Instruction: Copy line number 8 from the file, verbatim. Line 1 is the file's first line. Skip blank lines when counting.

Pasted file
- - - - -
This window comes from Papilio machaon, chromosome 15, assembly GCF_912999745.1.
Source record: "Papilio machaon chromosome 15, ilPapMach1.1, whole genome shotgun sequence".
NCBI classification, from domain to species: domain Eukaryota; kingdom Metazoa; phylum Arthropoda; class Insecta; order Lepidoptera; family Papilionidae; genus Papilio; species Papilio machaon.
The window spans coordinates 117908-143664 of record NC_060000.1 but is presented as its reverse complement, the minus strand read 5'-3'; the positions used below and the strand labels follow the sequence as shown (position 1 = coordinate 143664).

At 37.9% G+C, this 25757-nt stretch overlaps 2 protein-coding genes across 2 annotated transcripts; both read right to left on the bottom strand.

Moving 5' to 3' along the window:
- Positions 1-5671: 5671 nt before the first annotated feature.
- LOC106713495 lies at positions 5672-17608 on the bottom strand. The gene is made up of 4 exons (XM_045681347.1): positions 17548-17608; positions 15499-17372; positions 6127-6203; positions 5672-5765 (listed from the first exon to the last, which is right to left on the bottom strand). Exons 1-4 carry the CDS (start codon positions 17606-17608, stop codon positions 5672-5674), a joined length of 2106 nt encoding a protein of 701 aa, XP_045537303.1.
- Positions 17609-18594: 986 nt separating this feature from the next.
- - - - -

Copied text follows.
- LOC106713495 lies at positions 5672-17608 on the bottom strand. The gene is made up of 4 exons (XM_045681347.1): positions 17548-17608; positions 15499-17372; positions 6127-6203; positions 5672-5765 (listed from the first exon to the last, which is right to left on the bottom strand). Exons 1-4 carry the CDS (start codon positions 17606-17608, stop codon positions 5672-5674), a joined length of 2106 nt encoding a protein of 701 aa, XP_045537303.1.